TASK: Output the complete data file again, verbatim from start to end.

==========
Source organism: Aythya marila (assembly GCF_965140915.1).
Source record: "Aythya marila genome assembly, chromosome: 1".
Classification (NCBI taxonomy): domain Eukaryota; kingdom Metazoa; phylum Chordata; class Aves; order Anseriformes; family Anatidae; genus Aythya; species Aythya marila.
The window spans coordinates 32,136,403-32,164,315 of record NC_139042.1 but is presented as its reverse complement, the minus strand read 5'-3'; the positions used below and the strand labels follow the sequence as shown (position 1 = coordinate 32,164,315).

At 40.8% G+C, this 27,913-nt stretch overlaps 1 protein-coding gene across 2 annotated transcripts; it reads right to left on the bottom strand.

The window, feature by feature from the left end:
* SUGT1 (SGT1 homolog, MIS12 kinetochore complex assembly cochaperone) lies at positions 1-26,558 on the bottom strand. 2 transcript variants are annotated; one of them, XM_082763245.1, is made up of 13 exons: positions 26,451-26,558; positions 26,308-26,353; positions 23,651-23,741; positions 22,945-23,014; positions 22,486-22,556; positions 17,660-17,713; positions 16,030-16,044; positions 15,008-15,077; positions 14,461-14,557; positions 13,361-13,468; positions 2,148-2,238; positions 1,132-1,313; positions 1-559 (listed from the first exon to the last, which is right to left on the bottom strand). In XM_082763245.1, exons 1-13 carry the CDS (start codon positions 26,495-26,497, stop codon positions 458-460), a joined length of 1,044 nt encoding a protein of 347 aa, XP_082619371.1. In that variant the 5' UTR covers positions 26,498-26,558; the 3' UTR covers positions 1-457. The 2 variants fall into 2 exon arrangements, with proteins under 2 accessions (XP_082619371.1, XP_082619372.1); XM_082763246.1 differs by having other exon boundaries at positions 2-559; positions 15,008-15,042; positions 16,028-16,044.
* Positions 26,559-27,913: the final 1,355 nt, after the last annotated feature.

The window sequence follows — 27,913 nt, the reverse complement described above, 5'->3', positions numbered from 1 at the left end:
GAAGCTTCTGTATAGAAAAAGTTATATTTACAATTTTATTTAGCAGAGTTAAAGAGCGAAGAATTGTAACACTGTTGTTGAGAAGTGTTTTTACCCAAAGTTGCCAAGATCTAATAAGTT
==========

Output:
Source organism: Aythya marila (assembly GCF_965140915.1).
Source record: "Aythya marila genome assembly, chromosome: 1".
Classification (NCBI taxonomy): domain Eukaryota; kingdom Metazoa; phylum Chordata; class Aves; order Anseriformes; family Anatidae; genus Aythya; species Aythya marila.
The window spans coordinates 32,136,403-32,164,315 of record NC_139042.1 but is presented as its reverse complement, the minus strand read 5'-3'; the positions used below and the strand labels follow the sequence as shown (position 1 = coordinate 32,164,315).

At 40.8% G+C, this 27,913-nt stretch overlaps 1 protein-coding gene across 2 annotated transcripts; it reads right to left on the bottom strand.

The window, feature by feature from the left end:
* SUGT1 (SGT1 homolog, MIS12 kinetochore complex assembly cochaperone) lies at positions 1-26,558 on the bottom strand. 2 transcript variants are annotated; one of them, XM_082763245.1, is made up of 13 exons: positions 26,451-26,558; positions 26,308-26,353; positions 23,651-23,741; positions 22,945-23,014; positions 22,486-22,556; positions 17,660-17,713; positions 16,030-16,044; positions 15,008-15,077; positions 14,461-14,557; positions 13,361-13,468; positions 2,148-2,238; positions 1,132-1,313; positions 1-559 (listed from the first exon to the last, which is right to left on the bottom strand). In XM_082763245.1, exons 1-13 carry the CDS (start codon positions 26,495-26,497, stop codon positions 458-460), a joined length of 1,044 nt encoding a protein of 347 aa, XP_082619371.1. In that variant the 5' UTR covers positions 26,498-26,558; the 3' UTR covers positions 1-457. The 2 variants fall into 2 exon arrangements, with proteins under 2 accessions (XP_082619371.1, XP_082619372.1); XM_082763246.1 differs by having other exon boundaries at positions 2-559; positions 15,008-15,042; positions 16,028-16,044.
* Positions 26,559-27,913: the final 1,355 nt, after the last annotated feature.

The window sequence follows — 27,913 nt, the reverse complement described above, 5'->3', positions numbered from 1 at the left end:
GAAGCTTCTGTATAGAAAAAGTTATATTTACAATTTTATTTAGCAGAGTTAAAGAGCGAAGAATTGTAACACTGTTGTTGAGAAGTGTTTTTACCCAAAGTTGCCAAGATCTAATAAGTT